Cash Handling Procedures: 6 Golden Rules to Reduce Losses

Cash Handling Procedures

Paying with paper money may be going out of style, but accepting it as payment is still a necessary evil… and a real danger for retail businesses. Unlike credit and even check payments, you have no proof of the cash you have on hand and no way to replace it: once its gone, its gone! Because cash is irreplaceable, good cash handling procedures can reduce the risk of loss — both accidental and malicious.

Here are the six golden rules that will safeguard and streamline your cash handling procedures.

  1. Make daily bank deposits mandatory — and predictable. Daily trips to the bank are inconvenient and easy to postpone, but the longer you delay making cash deposits, the more you expose your business to the risk of loss, robbery, and employee embezzlement.  To reduce this risk, create a written accounting process manual, emphasizing all of the mandatory cash handling procedures that all employees are to follow. Specify when cash is to be deposited at the bank,  the maximum amount of cash you’ll keep on hand and who is authorized to remove cash from the store.
  2. Minimize cash on hand. How much cash you need to keep on hand depends on the volume of your business’ daily cash transactions. Use your monthly cash sales volume history as a guide in determining the adequate amount of cash you need to make change with customers and support any petty cash needs for your business. Once you arrive at an amount (probably between $200 and $1,000), include the specific figures in your accounting process manual and enforce periodic counts to confirm the balance. Particularly during busy seasons, for example, your may need to count point-of-sale drawers throughout the business day (out of sight of customers of course), and potentially make additional bank deposits.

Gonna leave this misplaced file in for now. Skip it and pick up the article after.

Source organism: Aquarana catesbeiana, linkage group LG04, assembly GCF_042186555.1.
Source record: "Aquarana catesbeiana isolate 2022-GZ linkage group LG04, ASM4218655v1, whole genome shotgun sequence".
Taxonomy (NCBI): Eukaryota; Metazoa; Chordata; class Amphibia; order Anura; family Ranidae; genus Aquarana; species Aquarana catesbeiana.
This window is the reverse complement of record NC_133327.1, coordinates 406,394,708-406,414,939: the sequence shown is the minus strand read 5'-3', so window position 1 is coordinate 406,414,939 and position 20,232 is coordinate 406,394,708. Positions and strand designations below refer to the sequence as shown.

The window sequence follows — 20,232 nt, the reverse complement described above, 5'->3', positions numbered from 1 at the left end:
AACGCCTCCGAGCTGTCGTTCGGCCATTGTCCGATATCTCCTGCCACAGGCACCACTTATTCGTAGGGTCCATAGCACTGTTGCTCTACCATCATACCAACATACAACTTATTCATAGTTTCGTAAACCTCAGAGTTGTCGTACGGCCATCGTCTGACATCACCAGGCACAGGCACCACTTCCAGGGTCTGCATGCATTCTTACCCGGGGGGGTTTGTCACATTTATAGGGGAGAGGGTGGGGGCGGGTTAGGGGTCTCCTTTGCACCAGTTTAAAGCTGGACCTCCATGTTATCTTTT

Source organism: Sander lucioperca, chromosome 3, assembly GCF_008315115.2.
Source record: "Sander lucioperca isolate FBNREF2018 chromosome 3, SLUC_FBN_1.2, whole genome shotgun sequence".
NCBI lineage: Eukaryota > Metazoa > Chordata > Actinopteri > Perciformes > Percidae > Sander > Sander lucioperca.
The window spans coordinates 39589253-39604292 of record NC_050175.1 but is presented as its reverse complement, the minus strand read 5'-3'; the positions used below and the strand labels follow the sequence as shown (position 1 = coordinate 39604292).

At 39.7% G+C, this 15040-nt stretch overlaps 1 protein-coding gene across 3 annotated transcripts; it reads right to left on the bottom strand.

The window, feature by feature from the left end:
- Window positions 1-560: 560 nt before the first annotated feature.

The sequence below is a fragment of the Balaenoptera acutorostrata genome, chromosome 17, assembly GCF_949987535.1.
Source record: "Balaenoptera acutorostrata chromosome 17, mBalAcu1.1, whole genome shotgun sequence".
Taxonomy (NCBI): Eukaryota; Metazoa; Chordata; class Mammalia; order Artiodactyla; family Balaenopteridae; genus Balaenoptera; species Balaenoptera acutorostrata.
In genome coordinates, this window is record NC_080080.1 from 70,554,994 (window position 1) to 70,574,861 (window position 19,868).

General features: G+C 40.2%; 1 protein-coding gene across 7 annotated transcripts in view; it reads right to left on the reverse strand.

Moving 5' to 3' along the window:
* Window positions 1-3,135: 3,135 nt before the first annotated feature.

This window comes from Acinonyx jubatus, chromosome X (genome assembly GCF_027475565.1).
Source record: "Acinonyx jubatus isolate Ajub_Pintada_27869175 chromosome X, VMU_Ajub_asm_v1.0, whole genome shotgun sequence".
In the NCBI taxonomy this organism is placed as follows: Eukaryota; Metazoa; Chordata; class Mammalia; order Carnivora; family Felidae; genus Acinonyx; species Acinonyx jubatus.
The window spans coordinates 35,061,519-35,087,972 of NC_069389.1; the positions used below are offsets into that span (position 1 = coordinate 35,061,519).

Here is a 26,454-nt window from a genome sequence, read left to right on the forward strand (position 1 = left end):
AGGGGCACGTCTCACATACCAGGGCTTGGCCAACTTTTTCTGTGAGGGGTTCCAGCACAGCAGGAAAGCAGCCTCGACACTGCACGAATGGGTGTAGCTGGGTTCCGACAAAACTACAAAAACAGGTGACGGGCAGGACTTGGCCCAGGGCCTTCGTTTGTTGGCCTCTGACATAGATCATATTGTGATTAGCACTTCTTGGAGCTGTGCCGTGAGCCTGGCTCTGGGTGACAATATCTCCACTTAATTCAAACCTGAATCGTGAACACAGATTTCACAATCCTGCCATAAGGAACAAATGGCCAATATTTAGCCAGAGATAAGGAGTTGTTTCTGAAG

3. Limit the amount of change you provide. Place signage at the point of sale stating the denominations of bills you can accept from customers and how much cash (if any) will be issued for returns and price adjustments. Such cash management policies can also encourage customers to use forms of payment other than cash, and can protect you from counterfeit bills.
  4. Know the people you hire. One out of every 40 employees has been apprehended for internal theft from an employer, according to the Jack L. Hayes 28th Annual Retail Theft Survey. Before you hire any employee, conduct a thorough background check (and perhaps a credit check) so that you are aware of any history of financial misconduct. Contact employees’ former employers to discuss whether they had exposure to tasks that required a degree of trust, including access to sensitive data, cash or similar business assets, and how they handled them.
  5. Use tools to act as your eyes and ears, and for safekeeping. Video surveillance equipment installed outside of your business and around the point of sale can act as a powerful deterrent against theft. It also ensures you have visual proof to support police reports, and enables you to more easily document cash-related theft for insurance claims if a crime occurs. Tools such as in-store safes and portable fireproof cash boxes also can increase the accuracy of cash counts, with specific amounts verified and placed in the box until the daily deposit is made. A lockable cash box also helps ensure safe transport to the bank.
  6. Encourage teamwork. Just as you don’t want to lose cash, your employees don’t want to be held accountable for issues related to it for which they aren’t at fault. Design your cash handling procedures with the “buddy system” in mind: Require that at least two employees verify accuracy when they count cash in point-of-sale drawers, and record cash-on-hand amounts once business closes for the day, and before it opens the next morning. If there are discrepancies about the amount of cash on hand, specify the minimum variance allowed (for example, $25) before employees must immediately report the issue to management for investigation.

Strong cash handling procedures are a minimum requirement for running any consumer-facing business. And while it may require some additional time to ensure you have effective cash management processes in place, it’s worth the effort to protect your business from unnecessary financial loss.

With over 25 years in the commercial security industry, Mark Essig is the president and CEO at FireKing Security Group in New Albany, Indiana.
photo credit: lakelandlocal Oxford Lumber 1930s Cash Register via photopin (license)

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